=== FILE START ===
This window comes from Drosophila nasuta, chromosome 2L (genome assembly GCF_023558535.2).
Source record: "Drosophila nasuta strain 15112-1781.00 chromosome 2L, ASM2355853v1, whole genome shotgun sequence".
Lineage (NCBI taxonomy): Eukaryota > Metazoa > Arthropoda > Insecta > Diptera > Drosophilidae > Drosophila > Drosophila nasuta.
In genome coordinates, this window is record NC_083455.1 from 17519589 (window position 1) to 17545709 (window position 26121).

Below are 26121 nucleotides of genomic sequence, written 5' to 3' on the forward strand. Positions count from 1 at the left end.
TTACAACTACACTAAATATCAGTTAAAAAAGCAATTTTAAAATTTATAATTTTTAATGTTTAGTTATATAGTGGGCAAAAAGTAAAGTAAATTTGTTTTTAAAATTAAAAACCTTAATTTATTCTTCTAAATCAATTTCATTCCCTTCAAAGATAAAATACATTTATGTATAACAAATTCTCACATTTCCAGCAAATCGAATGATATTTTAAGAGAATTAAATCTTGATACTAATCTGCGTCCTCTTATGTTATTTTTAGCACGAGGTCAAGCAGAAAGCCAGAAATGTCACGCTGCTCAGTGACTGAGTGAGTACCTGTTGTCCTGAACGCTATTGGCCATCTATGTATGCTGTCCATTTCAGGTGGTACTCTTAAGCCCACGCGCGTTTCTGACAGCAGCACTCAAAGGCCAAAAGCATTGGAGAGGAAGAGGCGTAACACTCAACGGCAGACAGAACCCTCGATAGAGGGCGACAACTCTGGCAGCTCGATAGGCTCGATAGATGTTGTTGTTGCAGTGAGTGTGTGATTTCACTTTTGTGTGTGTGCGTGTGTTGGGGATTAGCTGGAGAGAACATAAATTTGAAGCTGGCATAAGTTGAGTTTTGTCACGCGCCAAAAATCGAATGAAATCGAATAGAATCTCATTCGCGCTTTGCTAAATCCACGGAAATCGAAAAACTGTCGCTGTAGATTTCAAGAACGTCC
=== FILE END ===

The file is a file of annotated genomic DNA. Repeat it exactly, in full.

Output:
This window comes from Drosophila nasuta, chromosome 2L (genome assembly GCF_023558535.2).
Source record: "Drosophila nasuta strain 15112-1781.00 chromosome 2L, ASM2355853v1, whole genome shotgun sequence".
Lineage (NCBI taxonomy): Eukaryota > Metazoa > Arthropoda > Insecta > Diptera > Drosophilidae > Drosophila > Drosophila nasuta.
In genome coordinates, this window is record NC_083455.1 from 17519589 (window position 1) to 17545709 (window position 26121).

Below are 26121 nucleotides of genomic sequence, written 5' to 3' on the forward strand. Positions count from 1 at the left end.
TTACAACTACACTAAATATCAGTTAAAAAAGCAATTTTAAAATTTATAATTTTTAATGTTTAGTTATATAGTGGGCAAAAAGTAAAGTAAATTTGTTTTTAAAATTAAAAACCTTAATTTATTCTTCTAAATCAATTTCATTCCCTTCAAAGATAAAATACATTTATGTATAACAAATTCTCACATTTCCAGCAAATCGAATGATATTTTAAGAGAATTAAATCTTGATACTAATCTGCGTCCTCTTATGTTATTTTTAGCACGAGGTCAAGCAGAAAGCCAGAAATGTCACGCTGCTCAGTGACTGAGTGAGTACCTGTTGTCCTGAACGCTATTGGCCATCTATGTATGCTGTCCATTTCAGGTGGTACTCTTAAGCCCACGCGCGTTTCTGACAGCAGCACTCAAAGGCCAAAAGCATTGGAGAGGAAGAGGCGTAACACTCAACGGCAGACAGAACCCTCGATAGAGGGCGACAACTCTGGCAGCTCGATAGGCTCGATAGATGTTGTTGTTGCAGTGAGTGTGTGATTTCACTTTTGTGTGTGTGCGTGTGTTGGGGATTAGCTGGAGAGAACATAAATTTGAAGCTGGCATAAGTTGAGTTTTGTCACGCGCCAAAAATCGAATGAAATCGAATAGAATCTCATTCGCGCTTTGCTAAATCCACGGAAATCGAAAAACTGTCGCTGTAGATTTCAAGAACGTCC